In 2010, Wikimedia had two major datacenter outages that impacted the users of their information services. These were major datacenter failures that due to problems in the facilities that housed their distributed services, and they were failures that had a noticeable impact on users worldwide.
As Wikimedia doesn't own their datacenters, there is little they can do with what is an amazingly meager budget for such a large operation. Complete failover capabilities are available in the datacenter world, but deployments of that type are very expensive and, in the case of Wikimedia, not a very good utilization of resources.
But Wikimedia's issues aren't just those of keeping the datacenter up and running (which is the responsibility of their location provider in meeting their SLA), it's also making sure that their services are available to the users, developers, editors, and applications that make use of the information Wikipedia contains. And service availability can be impacted by things far less obvious than the loss of a major datacenter. So how does Wikimedia keep track of all their distributed services?
In the past, Wiki used their own internally developed monitoring services to keep track of the availability of their services to all of their users. But all of their own tools shared a common flaw; running in the same datacenters as the services they were monitoring, they could only focus on the availability of those services with the datacenter. There was no reliable, consistent view of the service availability to the end-users that were depending on that availability. And there are plenty of issues that could have unexpected consequences regarding the availability of services, from simple network outages to complex interdependencies that require the availability of multiple services.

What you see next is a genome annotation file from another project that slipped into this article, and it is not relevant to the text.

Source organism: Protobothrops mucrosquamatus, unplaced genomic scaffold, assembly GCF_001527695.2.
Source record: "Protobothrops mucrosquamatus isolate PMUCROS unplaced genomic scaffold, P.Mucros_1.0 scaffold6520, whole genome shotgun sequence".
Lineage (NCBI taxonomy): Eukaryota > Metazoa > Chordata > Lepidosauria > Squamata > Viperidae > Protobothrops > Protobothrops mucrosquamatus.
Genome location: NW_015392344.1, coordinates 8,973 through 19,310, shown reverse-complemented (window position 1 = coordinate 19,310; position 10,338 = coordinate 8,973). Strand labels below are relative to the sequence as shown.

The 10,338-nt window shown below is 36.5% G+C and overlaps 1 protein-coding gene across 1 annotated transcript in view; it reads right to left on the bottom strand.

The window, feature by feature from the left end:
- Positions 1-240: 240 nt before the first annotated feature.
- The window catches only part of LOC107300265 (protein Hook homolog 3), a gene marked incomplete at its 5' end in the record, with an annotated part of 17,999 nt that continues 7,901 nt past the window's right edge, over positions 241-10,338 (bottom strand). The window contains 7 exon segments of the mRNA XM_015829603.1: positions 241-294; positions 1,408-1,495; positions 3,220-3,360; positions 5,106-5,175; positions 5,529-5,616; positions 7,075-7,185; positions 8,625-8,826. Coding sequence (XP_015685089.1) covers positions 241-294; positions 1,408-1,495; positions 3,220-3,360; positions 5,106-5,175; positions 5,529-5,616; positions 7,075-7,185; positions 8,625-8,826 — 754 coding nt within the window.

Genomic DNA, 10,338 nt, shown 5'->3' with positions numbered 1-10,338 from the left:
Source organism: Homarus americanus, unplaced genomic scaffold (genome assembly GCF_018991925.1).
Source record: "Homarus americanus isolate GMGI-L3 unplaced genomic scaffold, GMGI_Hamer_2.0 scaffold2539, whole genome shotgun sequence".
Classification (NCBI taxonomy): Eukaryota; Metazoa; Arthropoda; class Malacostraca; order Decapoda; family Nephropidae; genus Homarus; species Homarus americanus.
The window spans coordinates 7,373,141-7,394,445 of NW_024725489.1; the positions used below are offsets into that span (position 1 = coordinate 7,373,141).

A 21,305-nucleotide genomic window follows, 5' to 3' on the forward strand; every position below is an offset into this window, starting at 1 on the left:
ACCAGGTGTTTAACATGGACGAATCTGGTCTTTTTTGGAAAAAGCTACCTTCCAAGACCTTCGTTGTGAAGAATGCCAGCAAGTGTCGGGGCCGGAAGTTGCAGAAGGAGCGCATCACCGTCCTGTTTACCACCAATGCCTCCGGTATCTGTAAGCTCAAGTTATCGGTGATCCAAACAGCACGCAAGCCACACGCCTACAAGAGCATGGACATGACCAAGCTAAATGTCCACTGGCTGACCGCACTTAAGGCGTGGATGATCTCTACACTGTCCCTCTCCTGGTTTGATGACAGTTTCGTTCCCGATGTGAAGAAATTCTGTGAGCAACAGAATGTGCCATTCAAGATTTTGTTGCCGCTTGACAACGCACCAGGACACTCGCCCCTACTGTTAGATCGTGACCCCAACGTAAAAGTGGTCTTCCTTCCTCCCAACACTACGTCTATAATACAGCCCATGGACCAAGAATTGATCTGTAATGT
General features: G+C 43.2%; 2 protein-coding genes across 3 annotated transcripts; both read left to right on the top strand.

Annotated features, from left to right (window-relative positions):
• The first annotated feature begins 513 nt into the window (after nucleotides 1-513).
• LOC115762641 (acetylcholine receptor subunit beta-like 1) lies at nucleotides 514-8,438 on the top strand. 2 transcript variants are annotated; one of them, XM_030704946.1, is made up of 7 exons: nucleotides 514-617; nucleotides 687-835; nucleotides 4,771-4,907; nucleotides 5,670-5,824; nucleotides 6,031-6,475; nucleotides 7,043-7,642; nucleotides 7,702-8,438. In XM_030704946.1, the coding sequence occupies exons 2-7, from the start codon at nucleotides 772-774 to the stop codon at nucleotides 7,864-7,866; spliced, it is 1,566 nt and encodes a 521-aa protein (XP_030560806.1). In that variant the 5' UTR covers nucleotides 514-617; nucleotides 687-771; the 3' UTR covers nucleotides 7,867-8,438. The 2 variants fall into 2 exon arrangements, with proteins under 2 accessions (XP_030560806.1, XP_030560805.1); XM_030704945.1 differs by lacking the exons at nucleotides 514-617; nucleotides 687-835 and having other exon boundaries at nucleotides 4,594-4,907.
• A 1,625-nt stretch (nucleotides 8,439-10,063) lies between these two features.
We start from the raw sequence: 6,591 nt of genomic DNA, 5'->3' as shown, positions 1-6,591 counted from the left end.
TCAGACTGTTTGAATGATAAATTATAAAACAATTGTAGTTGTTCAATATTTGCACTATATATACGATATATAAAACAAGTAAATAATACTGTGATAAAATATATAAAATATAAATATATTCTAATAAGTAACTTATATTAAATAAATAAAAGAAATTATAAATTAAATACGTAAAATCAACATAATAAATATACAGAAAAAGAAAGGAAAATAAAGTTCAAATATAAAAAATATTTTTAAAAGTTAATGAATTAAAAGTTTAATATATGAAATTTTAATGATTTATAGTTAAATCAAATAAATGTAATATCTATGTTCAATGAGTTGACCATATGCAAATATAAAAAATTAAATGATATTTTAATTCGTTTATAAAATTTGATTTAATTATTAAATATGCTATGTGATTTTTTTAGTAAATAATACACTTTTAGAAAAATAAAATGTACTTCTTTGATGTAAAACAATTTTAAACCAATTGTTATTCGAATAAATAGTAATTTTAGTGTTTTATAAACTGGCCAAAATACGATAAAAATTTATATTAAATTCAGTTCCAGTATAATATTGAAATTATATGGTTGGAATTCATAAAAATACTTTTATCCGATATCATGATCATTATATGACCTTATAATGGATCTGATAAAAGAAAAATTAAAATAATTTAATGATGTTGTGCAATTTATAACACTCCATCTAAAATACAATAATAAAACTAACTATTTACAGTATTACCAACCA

To get a better handle on what was going on with all of their services, Wikimedia has adopted the NimSoft WatchMouse user experience monitoring service. WatchMouse is a SaaS solution that has the ability to track and monitor application availability and response time from 60 different sites in 40 different countries, giving a worldwide view of what the response time and behavior looks like for the monitored applications and services.
WatchMouse is a self-administered SaaS platform; NimSoft provides the service, but it is up to the client to configure how it is used, what reports are generated, and what information is made available. Wikimedia makes use of these services to provide a more proactive approach to problem solving and has replaced what used to be a word-of-mouth management system. In the past, Wiki relied on their user community to report problems that they were experiencing and had to react to those problems long after the occurred when there was clear impact on the users. The new management solution means that Wiki's own support teams know about problems before they impact users; a major change in their management process.
As part of that monitoring, Wikimedia has made information about the current status, uptime, and availability of their services available to the public at large, simply by going http://status.wikimedia.org.